“Don’t Look Back”

Luke 9

In the Name of God: Creator, Redeemer and Sanctifier. Amen.

These days, a funeral is often not called by that name. Instead, when a person dies, his mourners hold a “celebration of life.”

Now there’s nothing wrong with recognizing someone’s achievements after they’re gone. Such commemorations can be inspiring for the living. Seeing all the good that the deceased person accomplished can make you want to do good, too.

But it’s not clear what Jesus would say about the way these services focus only on the life of the deceased. Today’s Gospel gives us several sayings of Jesus that imply that Christians shouldn’t just think of the past.

For example, in one episode in the lesson, Jesus invites a bystander to join his group of disciples. The man asks if he can first go to bury his father. Jesus replies: “Let the dead bury their own dead; but as for you, go and proclaim the kingdom of God.”

Christ’s answer seems rather harsh. Surely Jesus could spare this new disciple for a few days while the man attends his father’s burial? Surely the man could put off his commitment to join Christ’s new religious movement for a few days?

My own interpretation of the text depends on the verses that follow in St. Luke’s Gospel. In those verses, another prospective disciple asks if he might simply say goodbye to his family before joining Christ’s traveling group. Jesus replies: “No one who puts a hand to the plow and looks back is fit for the kingdom of God.”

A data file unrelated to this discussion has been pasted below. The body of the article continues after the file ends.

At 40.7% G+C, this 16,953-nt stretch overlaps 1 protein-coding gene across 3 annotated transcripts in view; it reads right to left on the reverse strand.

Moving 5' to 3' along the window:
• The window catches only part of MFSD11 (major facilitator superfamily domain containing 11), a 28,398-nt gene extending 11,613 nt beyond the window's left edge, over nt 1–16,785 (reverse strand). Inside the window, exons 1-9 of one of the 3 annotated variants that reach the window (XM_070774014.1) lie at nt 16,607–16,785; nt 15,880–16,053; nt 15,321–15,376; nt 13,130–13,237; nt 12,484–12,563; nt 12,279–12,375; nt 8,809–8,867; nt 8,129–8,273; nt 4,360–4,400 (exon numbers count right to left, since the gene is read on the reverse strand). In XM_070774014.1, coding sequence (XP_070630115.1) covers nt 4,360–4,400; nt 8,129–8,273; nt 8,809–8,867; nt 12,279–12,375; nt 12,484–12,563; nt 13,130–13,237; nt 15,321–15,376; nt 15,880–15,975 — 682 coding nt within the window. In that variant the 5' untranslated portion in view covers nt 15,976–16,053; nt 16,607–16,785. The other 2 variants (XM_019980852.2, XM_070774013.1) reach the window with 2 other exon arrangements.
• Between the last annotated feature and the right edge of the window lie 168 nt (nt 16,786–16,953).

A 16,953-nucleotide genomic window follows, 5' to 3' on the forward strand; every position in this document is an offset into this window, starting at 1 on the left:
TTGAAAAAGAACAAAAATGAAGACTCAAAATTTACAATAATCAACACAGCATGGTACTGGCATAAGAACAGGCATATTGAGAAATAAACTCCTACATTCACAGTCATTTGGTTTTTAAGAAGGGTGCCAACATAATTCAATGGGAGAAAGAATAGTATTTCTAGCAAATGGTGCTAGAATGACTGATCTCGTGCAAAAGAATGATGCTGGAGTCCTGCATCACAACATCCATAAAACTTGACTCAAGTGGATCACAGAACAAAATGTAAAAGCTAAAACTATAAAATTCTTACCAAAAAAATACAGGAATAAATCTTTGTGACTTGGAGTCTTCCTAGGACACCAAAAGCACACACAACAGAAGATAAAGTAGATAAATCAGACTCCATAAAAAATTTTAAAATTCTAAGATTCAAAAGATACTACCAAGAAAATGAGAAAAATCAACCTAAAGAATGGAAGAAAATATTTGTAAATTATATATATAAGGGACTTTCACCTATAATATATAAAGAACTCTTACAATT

Christ seems to be saying that the first concern of his followers should be God’s Kingdom. Nothing should diminish this commitment. It’s all right to be devoted to your family—but the Kingdom of God still comes first.

Thus the man who wanted to attend his father’s funeral seemed to be denying his higher duty to follow Christ. Faced with his pledge to act on behalf of the future God has planned, family obligations come second.

The last text in the lesson makes the point most clearly: however drawn we might be to the past, we are meant above all to serve the future: “No one who puts a hand to the plow and looks back is fit for the kingdom of God.”

These texts show the weighty implications of faith. For example, the texts may give us a different perspective on what some Christians call “family values.”

Families are undoubtedly supported by Christian tradition. We are commanded in the Hebrew Scriptures to honor our fathers and our mothers. The New Testament says that, when Jesus was dying on the Cross, he asked his disciple John to care for his own mother.

But family values aren’t ultimate, because even the best human families aren’t perfect. In fact, the Old Testament illustrates this imperfection by presenting many dysfunctional families—beginning with Cain, the son of Adam and Eve, who murdered his brother and including the numerous sons of Hebrew kings who tried to take power from their fathers.

Even Christ’s own family didn’t always function smoothly. At one point, Jesus “rebuked” his mother; another time, he ignored her cautionary advice. On still another occasion, the family of Jesus was annoyed with his preaching.